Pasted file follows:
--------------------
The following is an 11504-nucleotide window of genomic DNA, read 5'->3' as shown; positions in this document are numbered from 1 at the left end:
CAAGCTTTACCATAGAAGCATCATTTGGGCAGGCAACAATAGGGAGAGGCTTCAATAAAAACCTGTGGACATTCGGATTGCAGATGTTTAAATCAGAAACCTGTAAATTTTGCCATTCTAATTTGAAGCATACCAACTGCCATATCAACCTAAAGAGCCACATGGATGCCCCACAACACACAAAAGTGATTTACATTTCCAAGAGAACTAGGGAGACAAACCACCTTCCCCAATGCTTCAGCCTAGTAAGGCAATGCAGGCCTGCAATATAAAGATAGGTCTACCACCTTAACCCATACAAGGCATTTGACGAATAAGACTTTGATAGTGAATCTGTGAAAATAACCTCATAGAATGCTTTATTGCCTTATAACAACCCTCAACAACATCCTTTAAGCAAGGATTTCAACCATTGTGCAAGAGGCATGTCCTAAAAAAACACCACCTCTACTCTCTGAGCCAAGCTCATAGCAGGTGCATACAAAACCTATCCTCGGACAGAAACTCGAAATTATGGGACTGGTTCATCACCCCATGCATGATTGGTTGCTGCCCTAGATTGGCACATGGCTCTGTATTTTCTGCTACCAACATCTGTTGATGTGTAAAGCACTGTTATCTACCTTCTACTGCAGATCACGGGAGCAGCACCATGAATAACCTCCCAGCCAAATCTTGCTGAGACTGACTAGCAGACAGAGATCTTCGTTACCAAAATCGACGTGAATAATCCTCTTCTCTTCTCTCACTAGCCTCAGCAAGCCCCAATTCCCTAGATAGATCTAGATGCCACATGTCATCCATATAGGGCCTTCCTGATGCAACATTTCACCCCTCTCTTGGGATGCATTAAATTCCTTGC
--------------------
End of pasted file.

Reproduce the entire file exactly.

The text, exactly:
The following is an 11504-nucleotide window of genomic DNA, read 5'->3' as shown; positions in this document are numbered from 1 at the left end:
CAAGCTTTACCATAGAAGCATCATTTGGGCAGGCAACAATAGGGAGAGGCTTCAATAAAAACCTGTGGACATTCGGATTGCAGATGTTTAAATCAGAAACCTGTAAATTTTGCCATTCTAATTTGAAGCATACCAACTGCCATATCAACCTAAAGAGCCACATGGATGCCCCACAACACACAAAAGTGATTTACATTTCCAAGAGAACTAGGGAGACAAACCACCTTCCCCAATGCTTCAGCCTAGTAAGGCAATGCAGGCCTGCAATATAAAGATAGGTCTACCACCTTAACCCATACAAGGCATTTGACGAATAAGACTTTGATAGTGAATCTGTGAAAATAACCTCATAGAATGCTTTATTGCCTTATAACAACCCTCAACAACATCCTTTAAGCAAGGATTTCAACCATTGTGCAAGAGGCATGTCCTAAAAAAACACCACCTCTACTCTCTGAGCCAAGCTCATAGCAGGTGCATACAAAACCTATCCTCGGACAGAAACTCGAAATTATGGGACTGGTTCATCACCCCATGCATGATTGGTTGCTGCCCTAGATTGGCACATGGCTCTGTATTTTCTGCTACCAACATCTGTTGATGTGTAAAGCACTGTTATCTACCTTCTACTGCAGATCACGGGAGCAGCACCATGAATAACCTCCCAGCCAAATCTTGCTGAGACTGACTAGCAGACAGAGATCTTCGTTACCAAAATCGACGTGAATAATCCTCTTCTCTTCTCTCACTAGCCTCAGCAAGCCCCAATTCCCTAGATAGATCTAGATGCCACATGTCATCCATATAGGGCCTTCCTGATGCAACATTTCACCCCTCTCTTGGGATGCATTAAATTCCTTGC